Staff Reporter THE 36 specialised cleaning boats, belonging to the regional Environment Ministry, collected 20 tonnes less of floating rubbish from Balearic inshore waters in August than in July this year, despite the fact that there were more tourists.

Jaume Font, Balearic Environment minister, was speaking yesterday during the presentation of the latest results of the Bathing Water Quality Plan.
He confirmed that a total of 55'930 kilos of rubbish was removed from the coastal waters of the Islands during August, 20 tonnes less than the amount withdrawn in July.

Font highlighted the fact that since the coastal cleaning programme was launched in March, August has been the month when least rubbish had been collected. He said that this was because in the previous months, when there had been fewer tourists, a lot more accumulated rubbish which had built up before the clean-up plan got underway had been collected.

Of all the material collected, plastic was amassed in the largest quantities, making up 74.32 percent of the total figure; 9.97% consisted of wood, 7.54% of organic material, 4.08% algae, and 0.48% oil.

Analysed by islands, Majorca was responsible for 33'156 kilos of the rubbish, Minorca for 12'339 kilos, Ibiza for 7'303 kilos and on Formentera, 3'130 kilos. In terms of daily average collections, 1'069 kilos were scooped up from Majorca, 235 kilos from Ibiza and 101 kilos from Formentera. The average daily collection for each boat was 50.12 kilos, while the average amount per metre of beach was 0.501 kilos.

Font expressed his “satisfaction” at the lesser amount of rubbish being generated, although he warned that “there's still a great deal to do”. He said “it is necessary to explore new avenues and new systems for beach cleaning in order to improve our service”. He believed that the Bathing Water Quality Plan which will draw to a close on 30 September and in which the Balearic government has invested 3'800'000 euros, “is doing a great deal of good” not just for the waters of the Balearic Islands but for tourists and residents alike.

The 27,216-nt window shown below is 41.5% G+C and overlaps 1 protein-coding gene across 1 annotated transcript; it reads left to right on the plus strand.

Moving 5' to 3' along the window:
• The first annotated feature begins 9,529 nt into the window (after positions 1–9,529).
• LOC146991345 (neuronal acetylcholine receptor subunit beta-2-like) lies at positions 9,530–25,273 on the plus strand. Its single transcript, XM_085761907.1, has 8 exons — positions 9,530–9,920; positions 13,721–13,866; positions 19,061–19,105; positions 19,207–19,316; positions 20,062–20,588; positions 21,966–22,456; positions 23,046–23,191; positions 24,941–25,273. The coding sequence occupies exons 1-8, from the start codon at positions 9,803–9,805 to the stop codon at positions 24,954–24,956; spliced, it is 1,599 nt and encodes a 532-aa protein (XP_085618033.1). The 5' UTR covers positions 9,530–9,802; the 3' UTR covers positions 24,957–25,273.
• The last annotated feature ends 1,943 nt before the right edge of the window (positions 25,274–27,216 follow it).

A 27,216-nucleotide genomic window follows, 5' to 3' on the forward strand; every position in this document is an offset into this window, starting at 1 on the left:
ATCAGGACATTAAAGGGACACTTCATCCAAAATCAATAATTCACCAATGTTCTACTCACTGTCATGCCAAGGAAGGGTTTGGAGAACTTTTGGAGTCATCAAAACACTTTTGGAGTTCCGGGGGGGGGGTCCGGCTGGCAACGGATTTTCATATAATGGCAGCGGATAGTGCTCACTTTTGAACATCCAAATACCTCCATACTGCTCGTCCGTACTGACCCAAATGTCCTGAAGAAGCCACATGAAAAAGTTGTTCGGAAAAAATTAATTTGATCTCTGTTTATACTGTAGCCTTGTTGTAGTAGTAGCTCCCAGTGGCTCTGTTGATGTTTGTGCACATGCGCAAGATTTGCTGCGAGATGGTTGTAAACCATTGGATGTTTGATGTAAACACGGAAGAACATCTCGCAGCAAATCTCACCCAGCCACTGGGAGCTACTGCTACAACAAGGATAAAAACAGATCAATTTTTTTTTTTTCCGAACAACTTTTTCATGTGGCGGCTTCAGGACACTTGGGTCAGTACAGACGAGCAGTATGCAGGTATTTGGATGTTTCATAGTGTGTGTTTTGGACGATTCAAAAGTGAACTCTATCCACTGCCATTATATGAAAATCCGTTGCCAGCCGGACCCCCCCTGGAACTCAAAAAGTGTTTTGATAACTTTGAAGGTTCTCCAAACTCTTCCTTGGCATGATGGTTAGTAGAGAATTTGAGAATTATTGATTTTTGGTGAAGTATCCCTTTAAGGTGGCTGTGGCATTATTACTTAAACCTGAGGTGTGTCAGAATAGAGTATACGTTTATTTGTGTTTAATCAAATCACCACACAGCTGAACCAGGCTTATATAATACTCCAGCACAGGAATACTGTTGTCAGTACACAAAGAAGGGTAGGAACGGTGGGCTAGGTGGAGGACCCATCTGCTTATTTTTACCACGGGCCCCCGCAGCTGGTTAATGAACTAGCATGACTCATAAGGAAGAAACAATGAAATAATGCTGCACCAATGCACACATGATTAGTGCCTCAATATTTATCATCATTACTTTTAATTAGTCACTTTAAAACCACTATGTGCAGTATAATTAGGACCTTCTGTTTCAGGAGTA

A light aircraft has also formed part of the Cleaning programme over the past few months. Its job is to keep an aerial lookout along the Islands' coastlines and to alert the Ministry control centre of any focal points of contamination. In August, it recorded a total of 114 control centre alerts.

The type of accumulated waste that the plane spotted were 60 percent plastics, 20 percent oil, and the remaining 20 percent was attributed to organic material.

Responsibility for beach and water cleanliness lies with the ministry of the Environment. The aim of the department, however, claimed Font, is to “offer the best possible conditions so that tourists and residents alike on the Islands are satisfied with the quality of the water”. He added that “a large part” of the reduction of collected rubbish is due to people not carelessly throwing rubbish into the sea.